Wednesday, March 14, 2012

ADD and Your Money - Book Review


I just finished the excellent book,  ADD and Your Money: A Guide to Personal Finance for Adults with Attention-Deficit Disorder, by Stephanie Moulton Sarkis PhD and Karl Klein, J.D. I became interested in the topic of ADD and money management after hearing Dave Ramsey speak about the special challenges people with mental health challenges face in their financial affairs.

In her book, Dr. Sarkis points out Attention Deficit Disorder (ADD) is a genetic disorder which affects over 4% of the U.S. population. Symptoms include disorganization, difficulty focusing and following through with tasks, and avoiding tasks which require considerable mental effort. What I find interesting is while we often hear about the challenges posed by ADD to students and learning, it is rare to hear about ADD in relation to money management.

Dr. Sarkis points out such challenges are significant: People with ADD tend to earn less money than those without ADD, even with a similar education level. They are more likely to take risks that lead to a loss of money; and they have higher medical expenses. The first step to addressing any problem is to be aware of it, and in the first part of the book, we learn why ADD poses such a challenge in terms of personal finance.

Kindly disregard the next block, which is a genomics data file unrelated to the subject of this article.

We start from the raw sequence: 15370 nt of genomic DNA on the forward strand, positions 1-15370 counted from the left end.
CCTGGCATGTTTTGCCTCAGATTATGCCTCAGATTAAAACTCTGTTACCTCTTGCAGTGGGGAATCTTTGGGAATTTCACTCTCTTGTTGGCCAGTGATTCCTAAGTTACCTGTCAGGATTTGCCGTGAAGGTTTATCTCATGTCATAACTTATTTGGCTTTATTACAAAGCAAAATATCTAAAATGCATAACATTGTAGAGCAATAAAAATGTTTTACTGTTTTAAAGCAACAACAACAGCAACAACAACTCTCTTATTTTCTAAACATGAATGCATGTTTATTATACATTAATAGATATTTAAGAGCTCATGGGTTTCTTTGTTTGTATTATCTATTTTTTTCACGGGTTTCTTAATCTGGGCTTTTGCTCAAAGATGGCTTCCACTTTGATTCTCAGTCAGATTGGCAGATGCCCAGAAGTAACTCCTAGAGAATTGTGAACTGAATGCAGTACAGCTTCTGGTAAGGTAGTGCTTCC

In the second part of the book, Dr. Sarkis and Karl Klein provide a comprehensive financial guide to personal money management, covering such topics as Investing, Organizing Your Money, Spending, Loans and Debt, Bank Services, and Talking to Your Kids About Money. (Dr. Sarkis believes that much a person's behavior with money is based on how their parents handled money when they were a child).

Dr. Sarkis has an interesting recommendation: since individuals with ADD tend to be competitive, she recommends approaching money management as though it were a game. There is also lots of great practical advice. For example, one of my favorites was her recommendation to evaluate clothing purchases on a "cost per wear basis." She also discusses the importance of planning for emergencies, paying off debts, and avoiding status spending and gambling.

I found this book to be valuable in terms of gaining an understanding of the challenges ADD presents to money management, and as an in-depth and practical financial management handbook tailored to those with ADD.